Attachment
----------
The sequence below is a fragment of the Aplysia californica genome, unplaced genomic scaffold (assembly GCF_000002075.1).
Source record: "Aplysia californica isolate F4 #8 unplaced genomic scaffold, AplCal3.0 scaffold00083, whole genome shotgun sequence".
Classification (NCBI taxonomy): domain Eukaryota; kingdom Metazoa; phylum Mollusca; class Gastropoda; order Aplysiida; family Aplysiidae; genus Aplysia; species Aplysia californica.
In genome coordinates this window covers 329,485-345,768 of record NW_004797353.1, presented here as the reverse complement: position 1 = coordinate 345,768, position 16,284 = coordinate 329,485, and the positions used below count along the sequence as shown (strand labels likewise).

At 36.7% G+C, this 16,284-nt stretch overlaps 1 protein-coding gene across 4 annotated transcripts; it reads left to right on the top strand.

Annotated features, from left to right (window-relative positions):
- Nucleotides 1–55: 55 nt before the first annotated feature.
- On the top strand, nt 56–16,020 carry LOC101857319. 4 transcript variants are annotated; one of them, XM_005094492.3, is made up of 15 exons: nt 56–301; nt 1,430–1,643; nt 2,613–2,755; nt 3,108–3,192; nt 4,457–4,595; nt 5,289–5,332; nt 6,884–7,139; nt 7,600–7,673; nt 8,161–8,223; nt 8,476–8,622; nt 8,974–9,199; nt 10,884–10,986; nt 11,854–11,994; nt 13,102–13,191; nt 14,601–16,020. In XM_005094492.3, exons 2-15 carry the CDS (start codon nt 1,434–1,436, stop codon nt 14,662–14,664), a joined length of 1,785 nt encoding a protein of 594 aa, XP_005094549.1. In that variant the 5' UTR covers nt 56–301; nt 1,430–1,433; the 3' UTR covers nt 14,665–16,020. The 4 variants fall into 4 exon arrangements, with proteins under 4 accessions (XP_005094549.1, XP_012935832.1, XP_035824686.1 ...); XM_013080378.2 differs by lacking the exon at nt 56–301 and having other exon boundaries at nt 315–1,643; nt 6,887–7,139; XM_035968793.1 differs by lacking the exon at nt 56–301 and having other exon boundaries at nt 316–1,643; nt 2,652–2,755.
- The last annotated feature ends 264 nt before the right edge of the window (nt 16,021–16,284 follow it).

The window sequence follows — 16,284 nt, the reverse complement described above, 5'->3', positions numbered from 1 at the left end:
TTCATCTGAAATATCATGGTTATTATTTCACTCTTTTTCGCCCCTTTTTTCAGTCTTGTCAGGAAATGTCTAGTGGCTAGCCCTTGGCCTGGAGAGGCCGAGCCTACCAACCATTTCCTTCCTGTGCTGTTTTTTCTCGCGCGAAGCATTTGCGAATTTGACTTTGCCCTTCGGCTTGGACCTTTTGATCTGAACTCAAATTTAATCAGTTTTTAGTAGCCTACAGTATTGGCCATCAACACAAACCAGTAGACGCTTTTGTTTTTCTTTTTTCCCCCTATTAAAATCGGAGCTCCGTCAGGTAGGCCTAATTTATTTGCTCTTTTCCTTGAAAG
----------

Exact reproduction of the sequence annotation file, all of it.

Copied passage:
The sequence below is a fragment of the Aplysia californica genome, unplaced genomic scaffold (assembly GCF_000002075.1).
Source record: "Aplysia californica isolate F4 #8 unplaced genomic scaffold, AplCal3.0 scaffold00083, whole genome shotgun sequence".
Classification (NCBI taxonomy): domain Eukaryota; kingdom Metazoa; phylum Mollusca; class Gastropoda; order Aplysiida; family Aplysiidae; genus Aplysia; species Aplysia californica.
In genome coordinates this window covers 329,485-345,768 of record NW_004797353.1, presented here as the reverse complement: position 1 = coordinate 345,768, position 16,284 = coordinate 329,485, and the positions used below count along the sequence as shown (strand labels likewise).

At 36.7% G+C, this 16,284-nt stretch overlaps 1 protein-coding gene across 4 annotated transcripts; it reads left to right on the top strand.

Annotated features, from left to right (window-relative positions):
- Nucleotides 1–55: 55 nt before the first annotated feature.
- On the top strand, nt 56–16,020 carry LOC101857319. 4 transcript variants are annotated; one of them, XM_005094492.3, is made up of 15 exons: nt 56–301; nt 1,430–1,643; nt 2,613–2,755; nt 3,108–3,192; nt 4,457–4,595; nt 5,289–5,332; nt 6,884–7,139; nt 7,600–7,673; nt 8,161–8,223; nt 8,476–8,622; nt 8,974–9,199; nt 10,884–10,986; nt 11,854–11,994; nt 13,102–13,191; nt 14,601–16,020. In XM_005094492.3, exons 2-15 carry the CDS (start codon nt 1,434–1,436, stop codon nt 14,662–14,664), a joined length of 1,785 nt encoding a protein of 594 aa, XP_005094549.1. In that variant the 5' UTR covers nt 56–301; nt 1,430–1,433; the 3' UTR covers nt 14,665–16,020. The 4 variants fall into 4 exon arrangements, with proteins under 4 accessions (XP_005094549.1, XP_012935832.1, XP_035824686.1 ...); XM_013080378.2 differs by lacking the exon at nt 56–301 and having other exon boundaries at nt 315–1,643; nt 6,887–7,139; XM_035968793.1 differs by lacking the exon at nt 56–301 and having other exon boundaries at nt 316–1,643; nt 2,652–2,755.
- The last annotated feature ends 264 nt before the right edge of the window (nt 16,021–16,284 follow it).

The window sequence follows — 16,284 nt, the reverse complement described above, 5'->3', positions numbered from 1 at the left end:
TTCATCTGAAATATCATGGTTATTATTTCACTCTTTTTCGCCCCTTTTTTCAGTCTTGTCAGGAAATGTCTAGTGGCTAGCCCTTGGCCTGGAGAGGCCGAGCCTACCAACCATTTCCTTCCTGTGCTGTTTTTTCTCGCGCGAAGCATTTGCGAATTTGACTTTGCCCTTCGGCTTGGACCTTTTGATCTGAACTCAAATTTAATCAGTTTTTAGTAGCCTACAGTATTGGCCATCAACACAAACCAGTAGACGCTTTTGTTTTTCTTTTTTCCCCCTATTAAAATCGGAGCTCCGTCAGGTAGGCCTAATTTATTTGCTCTTTTCCTTGAAAG